A research project conducted within the Coastal Processes Research Group within the School of Marine Sciences and Engineering at the University of Plymouth, funded by the Natural Environment Research Council.
Reliable models of bathymetric evolution in the nearshore region are of fundamental importance for
studies on the coastal impacts of global warming and relative sea level rise as well as for appropriate
evaluation and execution of coastal engineering projects. Recent improvements in conceptual data fed
models such as Marino-Tapia et al  have not been matched by equivalent improvements in process
based models which continue to require ad-hoc adjustments of model free parameters in order to begin to
simulate the complex onshore and offshore migration of bars and troughs which are the most common
features of nearshore morphology change. The goals of this project are oriented towards both
understanding what critical processes may be missing from such models and then working towards
developing methods by which these processes can be utilized in such models. While the motivator for the
investigators of this project is the evolution of nearshore bathymetry, the processes identified and the
knowledge gained, clearly have relevance in all areas of fluid granular transport.
Sediment transport models have evolved from single-phase hydrodynamic models with little or no corrections for sediment effects, assuming they are unimportant. Such assumptions are being challenged for high sediment concentrations, typical of conditions during storms. Important sediment-turbulence interactions and near-bottom density stratification have been observed, which suggests that discrepancies between measured and modelled flows and sediment concentrations can be explained by flow-sediment interaction effects. At very high sediment concentrations above the bottom destroy turbulence, thereby reducing Reynolds stress and bed shear, and increasing the thickness of the laminar sublayer. These concentrations may be closely related to the maximum suspension capacity of the fluid.
In a recent example, Conley et al.  utilized comparisons between a column turbulence model and field observations to investigate the two way feedback between the instantaneous flow stratification which is caused by suspended sediment and the turbulence which mobilizes and suspends the sediment. They demonstrated that fluid turbulence is modified by the presence of suspended particles. Accounting for this process resulted in higher near-bed sediment concentrations and reduced concentrations higher in the water column which means that near bed onshore directed transport is increased and offshore directed transport higher in the water column is reduced. For changes in nearshore morphology,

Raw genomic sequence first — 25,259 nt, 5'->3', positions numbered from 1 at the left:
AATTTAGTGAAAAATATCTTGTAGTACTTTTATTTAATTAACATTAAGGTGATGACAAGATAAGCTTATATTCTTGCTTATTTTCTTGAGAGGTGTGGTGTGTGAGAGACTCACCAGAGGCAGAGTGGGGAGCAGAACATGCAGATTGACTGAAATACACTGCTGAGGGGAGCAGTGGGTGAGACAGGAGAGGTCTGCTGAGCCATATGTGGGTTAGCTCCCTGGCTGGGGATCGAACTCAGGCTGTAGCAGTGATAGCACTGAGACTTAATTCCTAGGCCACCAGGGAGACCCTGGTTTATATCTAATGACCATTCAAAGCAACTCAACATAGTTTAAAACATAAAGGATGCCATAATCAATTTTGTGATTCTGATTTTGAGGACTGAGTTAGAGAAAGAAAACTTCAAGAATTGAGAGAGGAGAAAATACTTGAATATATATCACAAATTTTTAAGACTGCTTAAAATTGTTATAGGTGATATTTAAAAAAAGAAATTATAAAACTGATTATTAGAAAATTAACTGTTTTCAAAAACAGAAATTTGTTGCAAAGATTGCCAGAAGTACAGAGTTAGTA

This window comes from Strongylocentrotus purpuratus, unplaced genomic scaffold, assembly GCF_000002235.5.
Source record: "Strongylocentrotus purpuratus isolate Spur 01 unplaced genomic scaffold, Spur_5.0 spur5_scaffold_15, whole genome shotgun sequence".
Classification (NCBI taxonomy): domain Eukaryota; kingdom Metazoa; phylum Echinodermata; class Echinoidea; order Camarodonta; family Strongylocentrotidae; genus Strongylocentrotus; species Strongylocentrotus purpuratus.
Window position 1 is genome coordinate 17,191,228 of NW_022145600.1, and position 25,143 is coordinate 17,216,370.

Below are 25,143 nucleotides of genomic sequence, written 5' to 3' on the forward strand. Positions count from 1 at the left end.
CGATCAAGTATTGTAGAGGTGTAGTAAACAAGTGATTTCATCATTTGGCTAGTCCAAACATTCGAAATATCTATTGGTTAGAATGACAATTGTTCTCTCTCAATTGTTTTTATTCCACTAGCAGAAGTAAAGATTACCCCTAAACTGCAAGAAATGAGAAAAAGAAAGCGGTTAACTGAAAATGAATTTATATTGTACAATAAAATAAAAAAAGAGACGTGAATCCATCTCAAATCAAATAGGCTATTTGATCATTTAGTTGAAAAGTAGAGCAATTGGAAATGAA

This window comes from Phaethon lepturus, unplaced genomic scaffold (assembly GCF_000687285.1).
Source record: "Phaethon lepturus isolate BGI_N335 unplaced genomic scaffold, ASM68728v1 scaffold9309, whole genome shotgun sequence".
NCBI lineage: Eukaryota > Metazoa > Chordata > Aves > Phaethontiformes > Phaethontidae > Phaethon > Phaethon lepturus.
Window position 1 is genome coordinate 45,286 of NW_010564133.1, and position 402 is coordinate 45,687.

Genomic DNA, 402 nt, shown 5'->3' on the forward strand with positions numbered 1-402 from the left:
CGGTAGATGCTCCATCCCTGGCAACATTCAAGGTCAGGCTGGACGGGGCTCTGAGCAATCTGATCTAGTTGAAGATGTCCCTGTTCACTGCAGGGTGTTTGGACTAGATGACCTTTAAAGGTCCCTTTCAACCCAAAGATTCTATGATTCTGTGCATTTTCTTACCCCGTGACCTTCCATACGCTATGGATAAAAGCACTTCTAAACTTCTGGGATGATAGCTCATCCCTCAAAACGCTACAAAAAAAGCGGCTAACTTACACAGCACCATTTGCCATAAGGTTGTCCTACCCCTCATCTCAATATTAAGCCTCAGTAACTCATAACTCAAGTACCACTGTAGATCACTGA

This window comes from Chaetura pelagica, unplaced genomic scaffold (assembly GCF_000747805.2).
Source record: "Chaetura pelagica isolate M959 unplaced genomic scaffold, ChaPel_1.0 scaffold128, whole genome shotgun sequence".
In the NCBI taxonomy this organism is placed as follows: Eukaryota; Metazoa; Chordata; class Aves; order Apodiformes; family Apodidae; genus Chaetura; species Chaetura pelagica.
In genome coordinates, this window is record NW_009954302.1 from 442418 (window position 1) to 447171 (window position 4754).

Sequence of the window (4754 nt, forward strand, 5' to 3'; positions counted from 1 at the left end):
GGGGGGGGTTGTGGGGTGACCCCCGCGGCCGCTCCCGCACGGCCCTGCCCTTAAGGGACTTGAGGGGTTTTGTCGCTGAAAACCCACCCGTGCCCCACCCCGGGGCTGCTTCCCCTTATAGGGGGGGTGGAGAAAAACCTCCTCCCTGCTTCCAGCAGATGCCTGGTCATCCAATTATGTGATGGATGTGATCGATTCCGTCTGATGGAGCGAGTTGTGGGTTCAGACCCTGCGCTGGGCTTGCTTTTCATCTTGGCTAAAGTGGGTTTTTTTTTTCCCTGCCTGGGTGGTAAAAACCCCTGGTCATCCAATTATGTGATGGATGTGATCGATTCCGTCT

where transport divergence represents small difference between large gross quantities, the neglect of a physical process such as this may well explain the inability to simulate basic bathymetric changes such as onshore and offshore bar and trough migration.
Hypotheses and Research Approach.
The leading hypothesis for this work is that the two way feedback between instantaneous flow stratification by suspended sediment and the turbulence which suspends that sediment is a key factor in the generation of nearshore morphology. A subsidiary hypothesis is that the nature of this feedback is fundamentally dependant on the distribution of grain sizes in the sediment involved in the feedback.
These hypotheses will be tested by carefully developing a framework in which to study this process,
validating and testing the framework, and then applying that framework to recreate carefully controlled
field observations of nearshore morphological development in which the recreations are successively
performed accounting for and ignoring the feedback.
TSSAR Waves involves a collection of approaches that will be utilized in order to determine what
role sediment stratification plays in the development of nearshore morphology. The approaches include,
continued numerical methods for studying sediment turbulence interactions which include improvements
to account for a distribution of sediment grain sizes, laboratory experiments focused around an oscillating
grid turbulence tank which will be used to confirm and calibrate approximations used in the numerical
approach, field measurements designed to validate the results of the numerical framework in field
conditions, and finally application of a virtual surf-zone which tests of the ability to reproduce observed changes in nearshore morphology through the inclusion of sediment stratification.